Angiolillo remains one of world’s most-cited researchers

Published: February 16, 2018 By: Jesef Williams
Dominick J. Angiolillo, M.D., Ph.D., FACC

Dominick Angiolillo, MD, PhD, a professor of medicine and director of cardiovascular research at the University of Florida College of Medicine – Jacksonville, remains one of the world’s most revered researchers.

Angiolillo appears on a list released by Clarivate Analytics, which tracks the number of times scientists are cited in science and social science journals. He is among the nearly 3,400 scholars across 21 fields who are in the top 1 percent of most-cited researchers worldwide.  

“It’s humbling to know you are regarded as one of the global leaders in your field,” said Angiolillo, who has extensively studied coronary artery disease and antiplatelet medications, which prevent blood clot formation. “This designation speaks to the global impact of the high level of academic activity that’s occurring across our campus.”  

For its 2017 list, Clarivate Analytics, formerly part of Thomson Reuters, tracked citations across an 11-year period, from 2005 to 2015. Its analysis identified the most frequently cited researchers whose papers have supported, influenced, inspired and challenged other researchers around the globe. 

Angiolillo has authored more than 400 peer-reviewed articles and has been cited nearly 28,000 times throughout his career. He is one of just 10 UF faculty members — and the only one from the College of Medicine, in Jacksonville or Gainesville — to earn the most-cited distinction for 2017. This marks the fourth consecutive year he has garnered this recognition.

His latest activity includes ongoing clinical trials at UF Health Jacksonville that target stent-procedure patients. During appointments, his team conducts genetic tests to help determine if individual cardiovascular patients carry certain genes that make them less likely to metabolize clopidogrel (Plavix). That medication is often prescribed to patients following the placement of coronary stents to reduce the risk of blood clots and heart attacks.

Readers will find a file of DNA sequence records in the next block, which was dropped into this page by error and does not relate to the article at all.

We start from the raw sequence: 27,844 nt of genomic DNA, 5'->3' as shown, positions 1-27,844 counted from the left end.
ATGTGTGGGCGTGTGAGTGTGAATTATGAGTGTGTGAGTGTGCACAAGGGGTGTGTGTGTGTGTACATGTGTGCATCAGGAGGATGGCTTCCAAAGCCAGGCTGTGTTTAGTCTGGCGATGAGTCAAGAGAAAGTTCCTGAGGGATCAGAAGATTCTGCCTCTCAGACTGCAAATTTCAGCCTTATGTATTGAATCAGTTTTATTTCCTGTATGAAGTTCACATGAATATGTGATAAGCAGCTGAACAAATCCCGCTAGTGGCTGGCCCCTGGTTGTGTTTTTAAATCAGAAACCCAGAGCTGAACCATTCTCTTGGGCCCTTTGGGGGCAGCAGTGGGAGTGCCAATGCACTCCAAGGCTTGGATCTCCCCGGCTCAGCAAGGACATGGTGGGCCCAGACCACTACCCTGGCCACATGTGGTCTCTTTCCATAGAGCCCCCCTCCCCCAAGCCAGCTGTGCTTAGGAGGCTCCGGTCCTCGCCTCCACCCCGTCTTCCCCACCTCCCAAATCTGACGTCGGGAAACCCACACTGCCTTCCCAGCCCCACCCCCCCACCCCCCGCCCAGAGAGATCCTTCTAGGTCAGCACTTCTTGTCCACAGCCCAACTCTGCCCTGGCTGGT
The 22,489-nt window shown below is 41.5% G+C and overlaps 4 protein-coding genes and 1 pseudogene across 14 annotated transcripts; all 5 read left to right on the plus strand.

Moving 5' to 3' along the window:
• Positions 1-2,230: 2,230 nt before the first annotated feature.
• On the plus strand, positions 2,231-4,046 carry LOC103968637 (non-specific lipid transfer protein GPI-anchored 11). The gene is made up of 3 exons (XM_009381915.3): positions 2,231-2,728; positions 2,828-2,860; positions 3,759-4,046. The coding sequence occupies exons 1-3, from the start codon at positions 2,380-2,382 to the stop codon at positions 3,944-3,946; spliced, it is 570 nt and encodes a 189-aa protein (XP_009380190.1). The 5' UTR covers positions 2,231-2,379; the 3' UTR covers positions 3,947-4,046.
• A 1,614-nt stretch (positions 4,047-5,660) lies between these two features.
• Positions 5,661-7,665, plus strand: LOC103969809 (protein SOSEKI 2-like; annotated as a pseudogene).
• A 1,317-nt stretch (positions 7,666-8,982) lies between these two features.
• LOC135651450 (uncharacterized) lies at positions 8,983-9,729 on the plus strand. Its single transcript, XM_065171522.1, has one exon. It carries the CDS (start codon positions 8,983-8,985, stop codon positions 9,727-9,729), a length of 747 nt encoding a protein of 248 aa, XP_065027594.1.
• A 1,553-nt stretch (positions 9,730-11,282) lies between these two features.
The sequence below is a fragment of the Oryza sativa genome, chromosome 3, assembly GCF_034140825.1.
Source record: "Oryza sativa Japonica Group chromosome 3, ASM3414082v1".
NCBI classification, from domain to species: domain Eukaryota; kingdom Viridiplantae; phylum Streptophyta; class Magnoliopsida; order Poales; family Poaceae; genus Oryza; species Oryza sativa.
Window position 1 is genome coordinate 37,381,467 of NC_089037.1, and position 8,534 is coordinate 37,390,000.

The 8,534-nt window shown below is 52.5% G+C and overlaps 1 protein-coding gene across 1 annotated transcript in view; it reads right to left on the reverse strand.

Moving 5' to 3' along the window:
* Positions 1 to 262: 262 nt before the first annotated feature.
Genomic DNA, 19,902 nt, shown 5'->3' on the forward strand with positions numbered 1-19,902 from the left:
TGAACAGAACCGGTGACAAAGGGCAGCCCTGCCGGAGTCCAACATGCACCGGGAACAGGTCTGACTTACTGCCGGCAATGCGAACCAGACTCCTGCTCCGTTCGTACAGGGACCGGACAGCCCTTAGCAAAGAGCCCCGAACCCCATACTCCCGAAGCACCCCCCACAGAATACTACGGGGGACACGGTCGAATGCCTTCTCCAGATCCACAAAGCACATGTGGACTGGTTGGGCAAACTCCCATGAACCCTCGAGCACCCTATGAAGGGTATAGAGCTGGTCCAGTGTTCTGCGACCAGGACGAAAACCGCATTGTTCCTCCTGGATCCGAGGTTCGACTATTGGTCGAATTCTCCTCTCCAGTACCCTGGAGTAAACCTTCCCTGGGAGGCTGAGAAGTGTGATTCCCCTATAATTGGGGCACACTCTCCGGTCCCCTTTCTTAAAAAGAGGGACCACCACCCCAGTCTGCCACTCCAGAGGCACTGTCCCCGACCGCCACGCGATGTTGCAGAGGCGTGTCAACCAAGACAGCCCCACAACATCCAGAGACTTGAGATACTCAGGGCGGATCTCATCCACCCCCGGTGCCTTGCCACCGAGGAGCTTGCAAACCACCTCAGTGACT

When a certain gene is detected, an alternate treatment method is taken. Also, the gene may be tied to responses to other classes of medication. Therefore, the information may serve additional clinical purposes.  

More than 1,600 patients have been tested since the trials began in 2016. The goal is to enroll at least 2,500.

“The genetic testing has been moving forward. We are demonstrating feasibility, as it’s something we can now apply in our daily clinical practice,” Angiolillo said. “We are appreciative of our patients, who understand the importance of participating in these clinical trials. This will only advance the field as we continue exploring the hereditary components of heart disease.”

Like other lines of research Angiolillo and his colleagues have been working on for nearly two decades, they hope this research will impact future practice guidelines, making the personalized medicine approach part of the standard of care for physicians.

Angiolillo is also investigating novel blood-thinning therapies and exploring how new medications aimed at regulating levels of both “good” and “bad” cholesterol can impact the effects of blood-thinning agents commonly used in clinical practice.

He is exploring strategies on how to most safely and effectively use medications that are currently available while waiting for new treatment options under investigation to become clinically available.  The overall goal is to reduce heart attack risk while avoiding bleeding complications.  

Dominick J. Angiolillo, M.D., Ph.D., FACC

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